The AI is generally good at looking after things, but sometimes it can be a bit eccentric. The teekans, the founding species of my first empire, are rodent-like critters who love junk—think jawas without the dapper robes—and I gave myself two primary objectives: steal a lot of tech and make a lot of cash. It seemed fitting. But my diplomats consistently tried to give away the bulk of my wealth to a bunch of lizards who thought we were dicks. This is because Distant Worlds 2 lamentably continues the 4X tradition of throwing money at people to make them like you. It’s a dumb system, and especially ludicrous when you don’t even have enough cash for a single colony ship but are still being asked to give away three-quarters of your wealth.
While this could have been devastating for me, luckily my diplomats didn’t have complete autonomy. They had to ask me for permission first. Which I obviously didn’t give. But the requests kept coming anyway. Eventually I just took over diplomacy myself.
So there are some niggles, but that’s why you can create these checks, to make sure the AI isn’t getting you into trouble. For the most part, though, I’m happy to give control over to the AI, especially for the stuff I don’t enjoy, like ship design. I used to waste a lot of energy defending ship design systems, but now they’re so ubiquitous and dull that I’m sick of sticking up for them. I’ve come to accept that they almost always require way too much faffing around, and it never ends. Every time you unlock a new component, it’s time to make some new blueprints. Awful stuff. Letting the AI take over this bullshit busywork makes me a very happy boy.
Last night, I ate a delicious kebab while simply watching my empire do its thing. I was going to watch some more Boba Fett on Disney+, but Distant Worlds 2 proved the more compelling option. And it was a delight. I spent a while simply staring at civilian vessels going to work, and then enjoyed some action when one of my attack fleets took out a pirate base. And I didn’t just feel like a spectator. My fingerprints were everywhere. I built the attack fleet myself. I got into a war with pirates because I refused to pay protection. I made the space port that constructed all these civilian ships. It didn’t cease to be my empire just because I was covered in garlic sauce.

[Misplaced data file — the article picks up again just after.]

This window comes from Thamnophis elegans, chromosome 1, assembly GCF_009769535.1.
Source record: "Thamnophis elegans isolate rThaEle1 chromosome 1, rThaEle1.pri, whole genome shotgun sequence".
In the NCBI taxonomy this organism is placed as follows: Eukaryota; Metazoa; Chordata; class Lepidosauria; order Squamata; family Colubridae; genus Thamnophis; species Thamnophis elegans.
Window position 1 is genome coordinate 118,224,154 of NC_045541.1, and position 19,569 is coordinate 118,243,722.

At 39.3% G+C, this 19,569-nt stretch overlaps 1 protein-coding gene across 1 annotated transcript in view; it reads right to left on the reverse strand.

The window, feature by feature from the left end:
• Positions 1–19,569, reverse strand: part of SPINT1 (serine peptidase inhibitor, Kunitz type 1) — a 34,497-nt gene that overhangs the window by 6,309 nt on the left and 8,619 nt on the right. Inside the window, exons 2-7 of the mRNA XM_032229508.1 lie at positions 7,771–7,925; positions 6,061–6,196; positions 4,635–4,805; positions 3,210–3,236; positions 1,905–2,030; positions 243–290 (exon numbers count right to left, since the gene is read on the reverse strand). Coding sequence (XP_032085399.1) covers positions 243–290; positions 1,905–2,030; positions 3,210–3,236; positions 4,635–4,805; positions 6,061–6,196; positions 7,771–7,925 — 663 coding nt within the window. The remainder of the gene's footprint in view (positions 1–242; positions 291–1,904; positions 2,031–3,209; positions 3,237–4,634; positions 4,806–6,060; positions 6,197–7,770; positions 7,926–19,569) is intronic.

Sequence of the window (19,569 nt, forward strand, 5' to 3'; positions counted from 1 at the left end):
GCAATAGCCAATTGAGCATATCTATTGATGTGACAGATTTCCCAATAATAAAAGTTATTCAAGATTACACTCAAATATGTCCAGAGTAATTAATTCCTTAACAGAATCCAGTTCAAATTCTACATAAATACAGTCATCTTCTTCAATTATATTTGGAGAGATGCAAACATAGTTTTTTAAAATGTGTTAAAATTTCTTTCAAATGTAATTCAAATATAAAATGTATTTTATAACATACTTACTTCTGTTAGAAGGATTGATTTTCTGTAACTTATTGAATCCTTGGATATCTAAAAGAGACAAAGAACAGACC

Speaking of pirates, they suck! The moment you encounter a pirate faction, regardless of where it is, it will demand protection money. If you don’t pay up, they’ll harass you and raid your stations and worlds incessantly, until you destroy them or cut a deal. And there are a lot of pirates in the default setting. It means you’re either constantly dealing with raids or completely broke. And these pirates don’t understand how a protection racket works, because they seem perfectly content to let other pirates exploit or attack you. Surely it’s bad for business, but they don’t seem to give a shit. Eventually you’ll be strong enough to take them out, but it makes for an exhausting early game.
Thankfully, you can get rid of them entirely when you start a new game, or just reduce their number, strength and proximity. Even for a genre that typically lets you fine-tune your starting situation, Distant Worlds 2 offers a great deal of options. And like all the automation, the game settings really allow you to create the 4X you want to play, even if it’s one that lets you ignore piracy and bury your face in a kebab.